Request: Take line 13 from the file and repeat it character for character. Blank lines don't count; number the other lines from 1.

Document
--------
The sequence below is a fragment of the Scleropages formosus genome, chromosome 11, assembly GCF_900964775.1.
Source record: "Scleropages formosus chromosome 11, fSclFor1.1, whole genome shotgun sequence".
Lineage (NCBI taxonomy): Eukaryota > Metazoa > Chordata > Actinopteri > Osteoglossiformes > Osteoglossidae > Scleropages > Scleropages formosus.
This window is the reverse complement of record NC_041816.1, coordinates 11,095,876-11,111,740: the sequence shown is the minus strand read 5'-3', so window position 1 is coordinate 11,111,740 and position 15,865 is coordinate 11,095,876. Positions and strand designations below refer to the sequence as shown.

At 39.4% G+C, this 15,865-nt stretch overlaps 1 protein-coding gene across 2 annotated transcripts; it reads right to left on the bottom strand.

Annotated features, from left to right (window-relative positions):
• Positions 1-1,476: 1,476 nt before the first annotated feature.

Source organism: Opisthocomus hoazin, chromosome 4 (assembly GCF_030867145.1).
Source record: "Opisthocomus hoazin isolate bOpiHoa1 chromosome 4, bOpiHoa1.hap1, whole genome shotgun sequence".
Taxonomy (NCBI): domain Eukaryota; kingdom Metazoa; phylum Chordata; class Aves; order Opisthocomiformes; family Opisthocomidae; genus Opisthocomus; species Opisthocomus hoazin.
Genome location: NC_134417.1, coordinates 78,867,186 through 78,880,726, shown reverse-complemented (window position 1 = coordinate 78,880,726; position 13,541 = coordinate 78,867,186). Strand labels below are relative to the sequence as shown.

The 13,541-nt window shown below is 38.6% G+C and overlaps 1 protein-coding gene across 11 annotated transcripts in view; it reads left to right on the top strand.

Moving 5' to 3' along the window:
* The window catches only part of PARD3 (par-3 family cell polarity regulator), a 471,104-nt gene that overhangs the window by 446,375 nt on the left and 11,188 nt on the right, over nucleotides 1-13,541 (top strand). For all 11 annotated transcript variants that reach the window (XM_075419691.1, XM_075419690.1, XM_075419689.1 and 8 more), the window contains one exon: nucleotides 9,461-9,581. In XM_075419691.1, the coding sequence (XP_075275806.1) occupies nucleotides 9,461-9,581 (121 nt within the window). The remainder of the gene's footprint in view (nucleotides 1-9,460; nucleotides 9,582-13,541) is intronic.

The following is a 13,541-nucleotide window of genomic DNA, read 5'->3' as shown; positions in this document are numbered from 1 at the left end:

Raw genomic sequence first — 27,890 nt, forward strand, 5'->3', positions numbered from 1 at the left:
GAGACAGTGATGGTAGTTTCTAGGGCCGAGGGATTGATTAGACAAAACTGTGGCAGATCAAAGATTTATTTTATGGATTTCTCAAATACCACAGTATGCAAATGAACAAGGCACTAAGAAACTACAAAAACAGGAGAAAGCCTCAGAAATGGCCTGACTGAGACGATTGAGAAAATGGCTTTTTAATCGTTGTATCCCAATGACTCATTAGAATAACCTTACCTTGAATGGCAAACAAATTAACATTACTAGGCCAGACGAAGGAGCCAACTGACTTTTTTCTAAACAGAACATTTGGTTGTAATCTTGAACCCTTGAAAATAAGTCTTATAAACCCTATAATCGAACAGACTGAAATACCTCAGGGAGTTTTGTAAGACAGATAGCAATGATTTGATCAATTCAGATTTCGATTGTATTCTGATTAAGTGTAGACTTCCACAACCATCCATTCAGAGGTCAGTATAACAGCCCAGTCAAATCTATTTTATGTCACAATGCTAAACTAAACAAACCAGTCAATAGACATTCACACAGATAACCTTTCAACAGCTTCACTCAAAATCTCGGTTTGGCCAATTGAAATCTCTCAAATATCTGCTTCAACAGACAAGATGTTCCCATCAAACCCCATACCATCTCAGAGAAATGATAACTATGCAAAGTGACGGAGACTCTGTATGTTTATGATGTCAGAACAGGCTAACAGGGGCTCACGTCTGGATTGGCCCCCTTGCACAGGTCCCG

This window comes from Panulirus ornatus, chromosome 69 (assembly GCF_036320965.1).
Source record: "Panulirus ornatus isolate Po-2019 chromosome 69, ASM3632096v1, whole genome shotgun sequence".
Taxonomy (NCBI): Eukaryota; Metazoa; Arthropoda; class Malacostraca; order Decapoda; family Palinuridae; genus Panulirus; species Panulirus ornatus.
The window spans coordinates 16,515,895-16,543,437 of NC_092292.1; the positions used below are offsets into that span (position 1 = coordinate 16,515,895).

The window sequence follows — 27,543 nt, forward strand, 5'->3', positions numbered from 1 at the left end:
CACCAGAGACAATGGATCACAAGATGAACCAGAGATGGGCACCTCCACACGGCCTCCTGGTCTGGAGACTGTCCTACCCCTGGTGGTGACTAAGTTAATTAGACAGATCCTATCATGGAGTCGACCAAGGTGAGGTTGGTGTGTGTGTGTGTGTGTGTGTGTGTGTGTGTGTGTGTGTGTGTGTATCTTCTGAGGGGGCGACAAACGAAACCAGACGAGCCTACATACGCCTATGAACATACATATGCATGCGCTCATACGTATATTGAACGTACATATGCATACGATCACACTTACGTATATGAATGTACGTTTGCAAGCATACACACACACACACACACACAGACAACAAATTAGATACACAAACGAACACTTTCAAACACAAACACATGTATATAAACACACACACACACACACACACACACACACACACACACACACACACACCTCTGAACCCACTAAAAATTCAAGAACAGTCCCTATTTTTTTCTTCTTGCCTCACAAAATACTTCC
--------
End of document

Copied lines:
Moving 5' to 3' along the window: